Bobby Darin died of heart disease at 37 years old. Tony recalled the time as if it happened yesterday. “We became like brothers. As he got sicker and sicker, and he knew the end was near, Bobby ultimately bequeathed his rhythm section to me. His musical director, Bob “Rosie” Rozario (the guy I would be referring to on the TV show when I would say ‘Hit it, Rosie’) and I were driving to a rehearsal one day and Bobby saw us on the road and pulled us over. He looked into the car and told Rosie, ‘This kid is going to be big. His song “Tie a Yellow Ribbon ’Round the ‘Ole Oak Tree” is going to be HIS ‘Mack The Knife.’ I want you and the guys to be his band, and you be his musical director.”
“I remember we were all n stage when we got the word that Bobby had died. At first, we were all so down, just so upset. But then I felt strengthened. I felt he was on stage with me, and he made sure that I was going to be all right by giving me his band. Yes, he has been with me ever since.”
The stories kept pouring out. I asked about his Chicago connection, since he recorded a Jerry Butler tune and the Chicago garage-rock band “The New Colony Six” recorded one of his songs. But his big Chicago presence came as a result of the support of another Chi-town legend, radio personality Dick Biondi.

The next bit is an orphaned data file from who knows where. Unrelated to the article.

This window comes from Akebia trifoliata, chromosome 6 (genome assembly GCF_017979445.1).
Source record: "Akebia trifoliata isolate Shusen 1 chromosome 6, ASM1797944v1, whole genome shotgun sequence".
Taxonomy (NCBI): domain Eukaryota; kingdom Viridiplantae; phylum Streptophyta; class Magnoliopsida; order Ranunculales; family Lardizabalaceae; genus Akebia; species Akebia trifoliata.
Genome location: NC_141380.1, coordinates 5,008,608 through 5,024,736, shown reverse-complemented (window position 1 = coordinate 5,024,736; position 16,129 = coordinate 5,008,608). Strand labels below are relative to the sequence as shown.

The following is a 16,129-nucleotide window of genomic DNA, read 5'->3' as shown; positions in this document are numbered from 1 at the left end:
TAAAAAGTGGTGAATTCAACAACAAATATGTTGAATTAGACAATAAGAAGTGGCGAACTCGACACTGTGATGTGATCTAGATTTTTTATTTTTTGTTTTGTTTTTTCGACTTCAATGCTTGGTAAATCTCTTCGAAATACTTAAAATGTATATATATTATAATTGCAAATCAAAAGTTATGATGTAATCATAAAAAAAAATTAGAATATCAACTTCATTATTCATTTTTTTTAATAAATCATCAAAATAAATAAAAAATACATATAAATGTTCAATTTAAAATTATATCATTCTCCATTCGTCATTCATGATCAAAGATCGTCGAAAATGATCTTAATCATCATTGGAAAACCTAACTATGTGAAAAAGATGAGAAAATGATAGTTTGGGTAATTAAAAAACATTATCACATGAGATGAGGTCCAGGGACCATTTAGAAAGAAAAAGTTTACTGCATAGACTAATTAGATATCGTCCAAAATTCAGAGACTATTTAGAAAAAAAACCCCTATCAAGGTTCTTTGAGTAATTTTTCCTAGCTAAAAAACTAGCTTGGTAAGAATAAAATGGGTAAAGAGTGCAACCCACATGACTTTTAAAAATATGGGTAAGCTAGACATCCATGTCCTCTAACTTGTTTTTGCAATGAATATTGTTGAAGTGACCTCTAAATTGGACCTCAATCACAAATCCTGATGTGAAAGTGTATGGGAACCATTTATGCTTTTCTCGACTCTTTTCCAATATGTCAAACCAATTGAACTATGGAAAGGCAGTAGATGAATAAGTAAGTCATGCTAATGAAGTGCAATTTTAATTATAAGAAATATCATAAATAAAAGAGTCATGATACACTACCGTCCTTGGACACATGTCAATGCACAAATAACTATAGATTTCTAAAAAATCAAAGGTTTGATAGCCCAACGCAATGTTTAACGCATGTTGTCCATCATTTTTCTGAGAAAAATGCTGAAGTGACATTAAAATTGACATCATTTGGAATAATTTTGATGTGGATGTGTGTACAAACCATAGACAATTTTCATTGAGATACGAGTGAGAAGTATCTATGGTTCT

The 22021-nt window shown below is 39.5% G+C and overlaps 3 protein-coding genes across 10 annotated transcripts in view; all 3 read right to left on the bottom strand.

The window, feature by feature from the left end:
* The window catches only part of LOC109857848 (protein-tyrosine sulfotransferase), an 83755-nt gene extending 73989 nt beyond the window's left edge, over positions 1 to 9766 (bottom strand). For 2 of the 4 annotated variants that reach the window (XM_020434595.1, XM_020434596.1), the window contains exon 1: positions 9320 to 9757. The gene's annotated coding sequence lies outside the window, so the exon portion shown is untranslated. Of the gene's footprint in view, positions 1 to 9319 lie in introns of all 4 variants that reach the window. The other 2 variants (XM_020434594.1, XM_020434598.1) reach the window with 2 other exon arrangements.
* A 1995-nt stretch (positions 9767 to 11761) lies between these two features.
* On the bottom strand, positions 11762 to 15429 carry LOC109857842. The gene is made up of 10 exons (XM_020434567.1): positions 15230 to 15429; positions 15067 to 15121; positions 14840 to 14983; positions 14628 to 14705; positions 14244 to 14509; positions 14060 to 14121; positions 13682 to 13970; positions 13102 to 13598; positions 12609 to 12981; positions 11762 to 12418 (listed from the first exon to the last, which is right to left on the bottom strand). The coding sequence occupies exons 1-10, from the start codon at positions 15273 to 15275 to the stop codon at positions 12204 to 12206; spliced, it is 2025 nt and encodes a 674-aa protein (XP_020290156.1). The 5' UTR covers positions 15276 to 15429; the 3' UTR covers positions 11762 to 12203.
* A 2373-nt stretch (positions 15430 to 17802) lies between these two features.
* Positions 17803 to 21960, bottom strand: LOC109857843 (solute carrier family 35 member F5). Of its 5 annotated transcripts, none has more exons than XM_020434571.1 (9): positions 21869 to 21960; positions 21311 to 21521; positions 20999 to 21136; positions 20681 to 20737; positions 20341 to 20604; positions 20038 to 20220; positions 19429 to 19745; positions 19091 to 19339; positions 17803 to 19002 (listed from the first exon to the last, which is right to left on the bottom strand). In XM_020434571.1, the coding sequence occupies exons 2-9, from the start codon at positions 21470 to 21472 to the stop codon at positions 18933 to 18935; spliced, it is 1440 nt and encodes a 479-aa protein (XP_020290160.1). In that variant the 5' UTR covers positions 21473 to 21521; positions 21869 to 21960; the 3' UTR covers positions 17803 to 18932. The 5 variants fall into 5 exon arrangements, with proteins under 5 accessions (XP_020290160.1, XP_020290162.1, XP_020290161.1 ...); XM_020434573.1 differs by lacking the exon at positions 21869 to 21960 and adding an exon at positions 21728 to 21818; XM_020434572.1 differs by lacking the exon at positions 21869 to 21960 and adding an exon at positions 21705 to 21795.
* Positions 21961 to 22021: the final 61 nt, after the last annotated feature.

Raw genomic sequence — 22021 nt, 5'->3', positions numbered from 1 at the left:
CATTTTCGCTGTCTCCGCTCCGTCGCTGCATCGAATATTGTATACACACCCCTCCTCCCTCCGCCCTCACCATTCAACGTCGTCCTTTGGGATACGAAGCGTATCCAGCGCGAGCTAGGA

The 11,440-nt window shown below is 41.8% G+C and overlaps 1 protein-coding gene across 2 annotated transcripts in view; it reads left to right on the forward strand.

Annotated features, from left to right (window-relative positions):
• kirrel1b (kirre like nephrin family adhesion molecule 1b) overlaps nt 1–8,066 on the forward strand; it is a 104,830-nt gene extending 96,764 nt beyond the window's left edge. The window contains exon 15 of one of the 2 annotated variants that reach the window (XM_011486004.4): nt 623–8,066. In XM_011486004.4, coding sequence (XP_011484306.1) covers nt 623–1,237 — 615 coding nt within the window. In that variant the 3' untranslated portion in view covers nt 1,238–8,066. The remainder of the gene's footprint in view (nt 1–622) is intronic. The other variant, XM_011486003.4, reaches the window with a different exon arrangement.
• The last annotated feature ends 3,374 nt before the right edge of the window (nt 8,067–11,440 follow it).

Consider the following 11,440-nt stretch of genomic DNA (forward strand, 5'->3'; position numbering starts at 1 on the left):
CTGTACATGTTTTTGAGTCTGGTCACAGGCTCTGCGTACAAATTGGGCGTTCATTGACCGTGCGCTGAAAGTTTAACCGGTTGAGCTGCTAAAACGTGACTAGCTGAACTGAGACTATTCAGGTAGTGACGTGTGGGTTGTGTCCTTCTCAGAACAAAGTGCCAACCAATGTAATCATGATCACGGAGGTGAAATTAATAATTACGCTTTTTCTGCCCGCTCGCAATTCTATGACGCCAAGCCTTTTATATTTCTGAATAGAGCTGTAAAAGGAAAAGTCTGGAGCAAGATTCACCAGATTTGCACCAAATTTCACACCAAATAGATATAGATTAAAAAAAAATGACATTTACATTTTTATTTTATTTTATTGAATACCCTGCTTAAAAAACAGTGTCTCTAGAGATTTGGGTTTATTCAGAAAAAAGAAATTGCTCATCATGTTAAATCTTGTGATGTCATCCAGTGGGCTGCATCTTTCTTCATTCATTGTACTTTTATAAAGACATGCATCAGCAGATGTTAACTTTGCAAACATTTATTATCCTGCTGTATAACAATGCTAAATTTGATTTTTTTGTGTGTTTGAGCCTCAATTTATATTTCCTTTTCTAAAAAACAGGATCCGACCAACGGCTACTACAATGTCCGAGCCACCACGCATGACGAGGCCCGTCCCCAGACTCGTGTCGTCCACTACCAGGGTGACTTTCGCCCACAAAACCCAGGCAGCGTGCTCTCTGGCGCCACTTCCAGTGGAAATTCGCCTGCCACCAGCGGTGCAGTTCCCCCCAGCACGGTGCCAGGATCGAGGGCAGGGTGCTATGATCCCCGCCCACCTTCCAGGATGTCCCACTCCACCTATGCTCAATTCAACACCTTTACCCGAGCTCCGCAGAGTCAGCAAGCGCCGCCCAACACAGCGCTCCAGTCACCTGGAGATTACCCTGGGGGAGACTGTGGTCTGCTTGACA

“There were three radio guys who really helped my career. Alan Freed, the guy who coined the phrase Rock ’n’ Roll; Cousin Brucie in New York; and Dick Biondi in Chicago. He would be the only guy to welcome me at the airport and he would send me pizzas to the performances. He is a true-blue guy, a gem of a man,” Tony said.
He then took me aside and noticed the throngs of yellow ribbons tied around trees in St. Charles. “That wasn’t just for me, was it?” I told him that in conjunction with his appearance at The Arcada, the community tied yellow ribbons around the city in response to a missing young teenaged girl who had disappeared a few days before. He asked me to get him one of those ribbons. He wrote on it, “Come home Emily, this ribbon is to welcome you back home. God Bless You, Tony Orlando.”
He wrote this while she was still missing. The next day, she was found, safe and sound. Just another example of the power of positive thinking, the power of hope. Tony Orlando is a great American, a wholesome performer and the personification of how a simple yellow ribbon can make the difference between sadness, and the happiest day of one’s life.
As he finished his incredible show to a thunderous standing ovation, he walked toward me to leave the stage. He gave me a sweaty and warm hug and whispered in my ear, “Tonight was for your dad.” His music touched the crowd, his warmth touched my heart and he as a man deserves a 21-gun salute. This is one guy that won’t have to “knock three times” to get into the Pearly Gates.